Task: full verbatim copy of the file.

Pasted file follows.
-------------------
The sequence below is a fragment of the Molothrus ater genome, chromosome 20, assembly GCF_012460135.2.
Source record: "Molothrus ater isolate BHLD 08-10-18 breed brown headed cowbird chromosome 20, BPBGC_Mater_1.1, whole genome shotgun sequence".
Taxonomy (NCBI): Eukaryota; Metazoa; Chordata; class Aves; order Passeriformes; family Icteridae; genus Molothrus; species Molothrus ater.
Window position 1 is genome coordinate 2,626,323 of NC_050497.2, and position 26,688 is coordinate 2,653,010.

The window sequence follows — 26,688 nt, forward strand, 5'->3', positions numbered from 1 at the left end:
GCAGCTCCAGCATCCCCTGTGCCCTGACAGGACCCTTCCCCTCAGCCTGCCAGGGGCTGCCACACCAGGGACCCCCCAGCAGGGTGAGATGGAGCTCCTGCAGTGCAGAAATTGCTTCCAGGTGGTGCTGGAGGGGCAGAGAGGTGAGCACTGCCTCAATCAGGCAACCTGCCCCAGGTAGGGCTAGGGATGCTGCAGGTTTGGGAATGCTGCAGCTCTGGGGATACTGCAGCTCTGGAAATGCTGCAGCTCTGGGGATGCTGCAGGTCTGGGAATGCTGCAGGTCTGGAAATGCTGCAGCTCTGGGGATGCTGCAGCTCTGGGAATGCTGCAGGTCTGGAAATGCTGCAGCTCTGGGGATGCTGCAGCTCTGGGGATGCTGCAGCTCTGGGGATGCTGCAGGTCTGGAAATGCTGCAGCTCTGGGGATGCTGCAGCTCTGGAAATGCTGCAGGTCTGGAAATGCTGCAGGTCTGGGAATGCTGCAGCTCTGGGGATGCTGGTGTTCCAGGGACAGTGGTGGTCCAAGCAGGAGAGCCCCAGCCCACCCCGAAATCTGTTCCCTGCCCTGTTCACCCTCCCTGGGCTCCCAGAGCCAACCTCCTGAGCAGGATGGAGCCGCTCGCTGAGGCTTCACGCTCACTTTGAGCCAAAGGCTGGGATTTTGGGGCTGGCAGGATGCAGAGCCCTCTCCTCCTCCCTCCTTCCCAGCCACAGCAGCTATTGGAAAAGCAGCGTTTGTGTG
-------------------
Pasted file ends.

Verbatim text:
The sequence below is a fragment of the Molothrus ater genome, chromosome 20, assembly GCF_012460135.2.
Source record: "Molothrus ater isolate BHLD 08-10-18 breed brown headed cowbird chromosome 20, BPBGC_Mater_1.1, whole genome shotgun sequence".
Taxonomy (NCBI): Eukaryota; Metazoa; Chordata; class Aves; order Passeriformes; family Icteridae; genus Molothrus; species Molothrus ater.
Window position 1 is genome coordinate 2,626,323 of NC_050497.2, and position 26,688 is coordinate 2,653,010.

The window sequence follows — 26,688 nt, forward strand, 5'->3', positions numbered from 1 at the left end:
GCAGCTCCAGCATCCCCTGTGCCCTGACAGGACCCTTCCCCTCAGCCTGCCAGGGGCTGCCACACCAGGGACCCCCCAGCAGGGTGAGATGGAGCTCCTGCAGTGCAGAAATTGCTTCCAGGTGGTGCTGGAGGGGCAGAGAGGTGAGCACTGCCTCAATCAGGCAACCTGCCCCAGGTAGGGCTAGGGATGCTGCAGGTTTGGGAATGCTGCAGCTCTGGGGATACTGCAGCTCTGGAAATGCTGCAGCTCTGGGGATGCTGCAGGTCTGGGAATGCTGCAGGTCTGGAAATGCTGCAGCTCTGGGGATGCTGCAGCTCTGGGAATGCTGCAGGTCTGGAAATGCTGCAGCTCTGGGGATGCTGCAGCTCTGGGGATGCTGCAGCTCTGGGGATGCTGCAGGTCTGGAAATGCTGCAGCTCTGGGGATGCTGCAGCTCTGGAAATGCTGCAGGTCTGGAAATGCTGCAGGTCTGGGAATGCTGCAGCTCTGGGGATGCTGGTGTTCCAGGGACAGTGGTGGTCCAAGCAGGAGAGCCCCAGCCCACCCCGAAATCTGTTCCCTGCCCTGTTCACCCTCCCTGGGCTCCCAGAGCCAACCTCCTGAGCAGGATGGAGCCGCTCGCTGAGGCTTCACGCTCACTTTGAGCCAAAGGCTGGGATTTTGGGGCTGGCAGGATGCAGAGCCCTCTCCTCCTCCCTCCTTCCCAGCCACAGCAGCTATTGGAAAAGCAGCGTTTGTGTG